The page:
I know that many of you who read me are of different faiths to me, but I am sure that there are equivalents in all faiths. Whilst watching the Passion Play, I “saw” Jesus struggling, and grappling with what He knew lay ahead. His sweat was as drops of blood on the ground. So great was his fear. In the end, He surrendered and accepted what had to happen.  But as I “watched” I re-lived my own struggle with fear.  And the eventual process of being tied down.  Held down.  No way out.  No escape.  Once you are hooked up to that chemo, you are totally bound.  No way are you going to go anywhere!


Letting go the controls is the hardest thing in the world.  Abandoning yourself tovwhatever will happen.  And I distinctly remember saying to the chemo of which I was so afraid, “Do your worst.”  I had finally let go, and abandoned myself to whatever was to come.


My suffering, and what I had to face was nothing like that of Jesus.  But as I agonised before finally surrendering, I truly felt that MY sweat was as drops of blood on the ground.  And as they hooked me up, I remember saying, “Into Thy hands I commit my spirit.”  We knew not whether I was to live or die.  It was as the haematologist said, “in the lap of the Gods.”  The chemo was “a leap of faith.”  We knew not whether I was to live or die.  Snd all I could do was surrender.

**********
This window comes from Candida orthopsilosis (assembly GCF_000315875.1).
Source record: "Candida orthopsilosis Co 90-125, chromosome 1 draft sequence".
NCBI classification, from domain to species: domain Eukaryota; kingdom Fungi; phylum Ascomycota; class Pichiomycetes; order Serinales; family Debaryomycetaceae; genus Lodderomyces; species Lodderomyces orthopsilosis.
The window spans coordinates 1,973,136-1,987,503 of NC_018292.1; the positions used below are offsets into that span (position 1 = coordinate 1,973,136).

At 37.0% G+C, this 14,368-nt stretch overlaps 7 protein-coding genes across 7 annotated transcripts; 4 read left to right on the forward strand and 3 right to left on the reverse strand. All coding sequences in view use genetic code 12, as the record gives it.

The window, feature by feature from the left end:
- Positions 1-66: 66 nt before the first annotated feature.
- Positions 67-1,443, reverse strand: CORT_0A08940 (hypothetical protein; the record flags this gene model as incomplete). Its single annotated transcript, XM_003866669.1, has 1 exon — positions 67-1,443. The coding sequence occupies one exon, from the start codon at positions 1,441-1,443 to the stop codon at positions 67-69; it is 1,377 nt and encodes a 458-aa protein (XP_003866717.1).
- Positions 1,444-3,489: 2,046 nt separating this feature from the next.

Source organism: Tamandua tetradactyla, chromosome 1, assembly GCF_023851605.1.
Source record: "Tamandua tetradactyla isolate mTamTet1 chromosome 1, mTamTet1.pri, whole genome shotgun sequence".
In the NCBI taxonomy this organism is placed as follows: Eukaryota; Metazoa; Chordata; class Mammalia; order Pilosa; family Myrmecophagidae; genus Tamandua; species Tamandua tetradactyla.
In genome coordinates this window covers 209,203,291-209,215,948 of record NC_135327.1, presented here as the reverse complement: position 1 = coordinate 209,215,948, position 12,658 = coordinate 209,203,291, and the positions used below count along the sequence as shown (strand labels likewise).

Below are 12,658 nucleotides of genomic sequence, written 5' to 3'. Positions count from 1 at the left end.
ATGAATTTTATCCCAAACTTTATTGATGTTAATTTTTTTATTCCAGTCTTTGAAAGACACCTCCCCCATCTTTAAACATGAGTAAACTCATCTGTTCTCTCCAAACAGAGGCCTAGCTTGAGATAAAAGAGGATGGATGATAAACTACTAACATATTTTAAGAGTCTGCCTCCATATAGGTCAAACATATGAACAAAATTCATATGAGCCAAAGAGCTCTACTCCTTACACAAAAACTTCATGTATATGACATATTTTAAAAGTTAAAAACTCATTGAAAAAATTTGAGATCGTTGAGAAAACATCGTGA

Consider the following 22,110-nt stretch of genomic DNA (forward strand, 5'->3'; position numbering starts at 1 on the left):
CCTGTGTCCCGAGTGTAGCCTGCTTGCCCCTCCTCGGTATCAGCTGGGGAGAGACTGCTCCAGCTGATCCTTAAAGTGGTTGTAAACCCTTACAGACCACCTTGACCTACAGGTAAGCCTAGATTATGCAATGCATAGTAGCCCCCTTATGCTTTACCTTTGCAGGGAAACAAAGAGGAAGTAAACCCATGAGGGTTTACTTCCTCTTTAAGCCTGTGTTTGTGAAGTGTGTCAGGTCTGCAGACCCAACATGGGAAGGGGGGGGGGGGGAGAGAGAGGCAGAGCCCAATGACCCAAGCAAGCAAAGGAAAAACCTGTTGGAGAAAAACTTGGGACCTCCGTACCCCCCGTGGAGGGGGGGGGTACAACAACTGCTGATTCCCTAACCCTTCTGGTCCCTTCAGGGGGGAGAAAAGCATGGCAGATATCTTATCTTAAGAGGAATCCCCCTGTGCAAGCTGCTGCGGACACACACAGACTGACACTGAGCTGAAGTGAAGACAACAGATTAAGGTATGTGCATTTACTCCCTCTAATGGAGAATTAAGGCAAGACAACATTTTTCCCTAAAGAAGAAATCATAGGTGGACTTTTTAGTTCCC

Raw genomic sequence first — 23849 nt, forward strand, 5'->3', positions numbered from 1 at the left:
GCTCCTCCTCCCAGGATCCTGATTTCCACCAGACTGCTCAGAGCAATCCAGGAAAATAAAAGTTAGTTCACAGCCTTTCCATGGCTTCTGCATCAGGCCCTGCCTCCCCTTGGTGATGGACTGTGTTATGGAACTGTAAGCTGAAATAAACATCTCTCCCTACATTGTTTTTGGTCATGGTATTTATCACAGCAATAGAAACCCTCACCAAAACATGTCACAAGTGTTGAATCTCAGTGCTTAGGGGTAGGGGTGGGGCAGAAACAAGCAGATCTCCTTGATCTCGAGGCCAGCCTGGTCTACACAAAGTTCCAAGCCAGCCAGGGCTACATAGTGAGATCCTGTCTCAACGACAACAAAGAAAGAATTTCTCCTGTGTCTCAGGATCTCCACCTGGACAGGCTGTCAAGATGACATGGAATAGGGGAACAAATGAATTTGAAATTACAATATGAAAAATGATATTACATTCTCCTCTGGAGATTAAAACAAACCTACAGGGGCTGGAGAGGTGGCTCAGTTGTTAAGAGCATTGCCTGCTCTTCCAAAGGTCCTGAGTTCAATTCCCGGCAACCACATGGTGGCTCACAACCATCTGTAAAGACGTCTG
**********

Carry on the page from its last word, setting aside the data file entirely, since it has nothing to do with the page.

35 thoughts on “A LEAP OF FAITH

  1. throughout our life we are not at all independent…depending on so many people and other species of our life for survival and other needs…when we are in good health or when things go our way..we take so many things for granted…we make ourselves so busy that we don’t even acknowledge…we think as if these good times are forever…and then one day out of the bolt from the blue…things happen that makes us realise we have surrendered to something that is material…that is impermanent…that gives some minute joy for the time being…just like the taste of honey drop on the edge of the bottle…not realising what is the thing that gives everlasting peace…we try to inquire…but it’s too late…we have lost the prime of life…our youth…the power of our senses to comprehend things…and so we are getting trapped in material existence forever…we just live to die…and die to live again…

    Liked by 4 people

  2. I was told I was brave the way I handled my cancer. I wasn’t. I was afraid, afraid of the unknown as I had never been ill other than the childhood illnesses. I had the support and kindness of so many, I was confident to put it all in their hands and let them do whatever had to be done. The alternative would have been far worse. I was lucky. They got it all at the first innings so to speak. But I’m still afraid it will return.